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      Tracking a hospital outbreak of carbapenem-resistant Klebsiella pneumoniae with whole-genome sequencing.

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          Abstract

          The Gram-negative bacteria Klebsiella pneumoniae is a major cause of nosocomial infections, primarily among immunocompromised patients. The emergence of strains resistant to carbapenems has left few treatment options, making infection containment critical. In 2011, the U.S. National Institutes of Health Clinical Center experienced an outbreak of carbapenem-resistant K. pneumoniae that affected 18 patients, 11 of whom died. Whole-genome sequencing was performed on K. pneumoniae isolates to gain insight into why the outbreak progressed despite early implementation of infection control procedures. Integrated genomic and epidemiological analysis traced the outbreak to three independent transmissions from a single patient who was discharged 3 weeks before the next case became clinically apparent. Additional genomic comparisons provided evidence for unexpected transmission routes, with subsequent mining of epidemiological data pointing to possible explanations for these transmissions. Our analysis demonstrates that integration of genomic and epidemiological data can yield actionable insights and facilitate the control of nosocomial transmission.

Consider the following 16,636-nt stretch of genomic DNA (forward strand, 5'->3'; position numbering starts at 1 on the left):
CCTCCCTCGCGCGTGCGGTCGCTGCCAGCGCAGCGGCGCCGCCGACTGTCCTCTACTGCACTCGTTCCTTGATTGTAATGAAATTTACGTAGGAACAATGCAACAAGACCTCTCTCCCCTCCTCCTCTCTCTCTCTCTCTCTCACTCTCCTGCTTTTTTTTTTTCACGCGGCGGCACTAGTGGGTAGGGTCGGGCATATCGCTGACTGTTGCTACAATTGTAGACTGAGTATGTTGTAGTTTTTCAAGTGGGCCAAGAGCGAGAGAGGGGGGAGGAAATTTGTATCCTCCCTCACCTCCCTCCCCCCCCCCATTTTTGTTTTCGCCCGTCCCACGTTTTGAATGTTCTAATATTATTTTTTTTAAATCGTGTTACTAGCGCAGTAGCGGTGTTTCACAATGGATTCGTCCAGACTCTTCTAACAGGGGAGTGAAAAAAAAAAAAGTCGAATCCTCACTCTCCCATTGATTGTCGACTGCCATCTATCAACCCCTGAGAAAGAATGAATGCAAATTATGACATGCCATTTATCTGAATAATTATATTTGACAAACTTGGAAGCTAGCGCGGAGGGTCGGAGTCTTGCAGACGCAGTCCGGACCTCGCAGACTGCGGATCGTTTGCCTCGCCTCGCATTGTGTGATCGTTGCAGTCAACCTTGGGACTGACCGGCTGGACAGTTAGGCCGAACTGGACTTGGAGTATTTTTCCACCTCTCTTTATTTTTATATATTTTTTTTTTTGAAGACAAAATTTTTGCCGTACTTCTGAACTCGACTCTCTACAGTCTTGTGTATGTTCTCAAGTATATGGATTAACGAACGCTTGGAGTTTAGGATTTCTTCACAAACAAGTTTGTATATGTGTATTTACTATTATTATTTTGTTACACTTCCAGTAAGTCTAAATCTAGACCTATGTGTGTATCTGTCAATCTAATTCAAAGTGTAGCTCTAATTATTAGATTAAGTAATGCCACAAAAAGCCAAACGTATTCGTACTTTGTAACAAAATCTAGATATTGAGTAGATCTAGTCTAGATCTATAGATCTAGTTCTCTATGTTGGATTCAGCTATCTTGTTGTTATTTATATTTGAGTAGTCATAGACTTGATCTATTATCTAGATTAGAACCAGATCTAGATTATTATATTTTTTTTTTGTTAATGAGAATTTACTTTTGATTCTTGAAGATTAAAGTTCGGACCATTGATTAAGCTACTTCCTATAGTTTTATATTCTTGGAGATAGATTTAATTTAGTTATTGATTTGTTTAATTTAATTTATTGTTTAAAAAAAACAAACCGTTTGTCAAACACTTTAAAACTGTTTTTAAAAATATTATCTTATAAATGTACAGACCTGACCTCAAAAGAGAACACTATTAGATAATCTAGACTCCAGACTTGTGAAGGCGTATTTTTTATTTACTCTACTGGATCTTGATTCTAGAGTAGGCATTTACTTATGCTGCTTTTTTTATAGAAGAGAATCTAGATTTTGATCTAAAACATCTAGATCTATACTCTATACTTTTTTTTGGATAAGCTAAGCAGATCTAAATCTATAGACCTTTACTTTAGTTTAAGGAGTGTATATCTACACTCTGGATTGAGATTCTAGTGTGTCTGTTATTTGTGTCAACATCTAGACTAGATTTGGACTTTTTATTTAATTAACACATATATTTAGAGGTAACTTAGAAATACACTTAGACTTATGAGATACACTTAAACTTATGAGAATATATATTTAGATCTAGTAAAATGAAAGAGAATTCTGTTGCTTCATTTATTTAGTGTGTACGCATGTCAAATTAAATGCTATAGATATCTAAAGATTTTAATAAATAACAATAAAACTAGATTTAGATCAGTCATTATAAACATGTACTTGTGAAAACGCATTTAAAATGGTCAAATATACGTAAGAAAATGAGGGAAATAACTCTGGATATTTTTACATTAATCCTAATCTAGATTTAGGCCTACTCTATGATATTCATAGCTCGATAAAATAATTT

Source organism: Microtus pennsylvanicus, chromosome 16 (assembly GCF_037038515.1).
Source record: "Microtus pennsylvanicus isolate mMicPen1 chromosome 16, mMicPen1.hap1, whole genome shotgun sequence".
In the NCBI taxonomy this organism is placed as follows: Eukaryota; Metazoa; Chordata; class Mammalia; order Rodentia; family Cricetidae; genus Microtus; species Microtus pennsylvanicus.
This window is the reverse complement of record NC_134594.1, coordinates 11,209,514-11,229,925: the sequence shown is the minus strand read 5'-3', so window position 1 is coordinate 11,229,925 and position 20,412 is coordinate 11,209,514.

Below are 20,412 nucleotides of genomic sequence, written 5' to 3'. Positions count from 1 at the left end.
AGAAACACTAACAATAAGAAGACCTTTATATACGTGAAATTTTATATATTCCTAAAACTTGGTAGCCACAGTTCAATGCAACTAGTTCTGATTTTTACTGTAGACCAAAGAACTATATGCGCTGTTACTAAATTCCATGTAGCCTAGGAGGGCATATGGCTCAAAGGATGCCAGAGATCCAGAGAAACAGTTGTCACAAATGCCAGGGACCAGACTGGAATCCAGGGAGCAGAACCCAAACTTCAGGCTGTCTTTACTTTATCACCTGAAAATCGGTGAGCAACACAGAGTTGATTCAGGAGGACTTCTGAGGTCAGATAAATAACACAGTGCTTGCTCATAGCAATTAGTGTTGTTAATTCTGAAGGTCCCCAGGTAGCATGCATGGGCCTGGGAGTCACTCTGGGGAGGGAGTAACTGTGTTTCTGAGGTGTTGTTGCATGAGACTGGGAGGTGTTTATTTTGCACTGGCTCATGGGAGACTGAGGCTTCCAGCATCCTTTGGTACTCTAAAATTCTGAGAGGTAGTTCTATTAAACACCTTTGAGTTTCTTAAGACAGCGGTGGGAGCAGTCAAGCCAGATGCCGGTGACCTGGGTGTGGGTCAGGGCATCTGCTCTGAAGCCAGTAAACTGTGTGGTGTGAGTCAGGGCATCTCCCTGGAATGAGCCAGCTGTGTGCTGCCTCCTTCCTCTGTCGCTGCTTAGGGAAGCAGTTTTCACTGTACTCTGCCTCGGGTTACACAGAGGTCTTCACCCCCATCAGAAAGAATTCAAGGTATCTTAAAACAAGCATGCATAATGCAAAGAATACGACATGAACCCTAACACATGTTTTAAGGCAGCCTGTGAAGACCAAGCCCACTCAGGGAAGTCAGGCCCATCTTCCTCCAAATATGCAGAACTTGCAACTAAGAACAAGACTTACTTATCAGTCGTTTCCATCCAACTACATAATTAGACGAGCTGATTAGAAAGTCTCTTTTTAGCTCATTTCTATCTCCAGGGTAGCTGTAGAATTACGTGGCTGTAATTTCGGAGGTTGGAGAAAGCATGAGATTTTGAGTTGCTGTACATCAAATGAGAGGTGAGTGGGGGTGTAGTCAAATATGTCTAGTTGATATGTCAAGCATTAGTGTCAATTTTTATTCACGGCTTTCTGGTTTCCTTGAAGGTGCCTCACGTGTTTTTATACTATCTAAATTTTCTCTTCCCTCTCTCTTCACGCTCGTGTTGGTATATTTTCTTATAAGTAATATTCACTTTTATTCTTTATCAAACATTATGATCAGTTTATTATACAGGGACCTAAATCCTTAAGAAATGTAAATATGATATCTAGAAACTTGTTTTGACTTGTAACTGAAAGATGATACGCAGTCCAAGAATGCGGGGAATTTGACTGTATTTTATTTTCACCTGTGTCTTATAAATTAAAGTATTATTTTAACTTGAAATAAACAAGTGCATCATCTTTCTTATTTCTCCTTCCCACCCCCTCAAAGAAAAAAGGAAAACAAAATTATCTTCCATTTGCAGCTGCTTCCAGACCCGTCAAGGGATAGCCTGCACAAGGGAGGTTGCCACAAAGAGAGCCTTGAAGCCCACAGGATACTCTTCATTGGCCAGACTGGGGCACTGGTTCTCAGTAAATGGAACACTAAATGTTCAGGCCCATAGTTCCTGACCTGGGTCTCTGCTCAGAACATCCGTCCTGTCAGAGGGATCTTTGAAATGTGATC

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          Author and article information

          Journal
          Sci Transl Med
          Science translational medicine
          American Association for the Advancement of Science (AAAS)
          1946-6242
          1946-6234
          Aug 22 2012
          : 4
          : 148
          Affiliations
          [1 ] National Human Genome Research Institute, Bethesda, MD 20892, USA.
          Article
          4/148/148ra116 NIHMS424107
          10.1126/scitranslmed.3004129
          3521604
          22914622
          cb0ae09f-c61b-47dd-a0c3-ef5982b8a4a6

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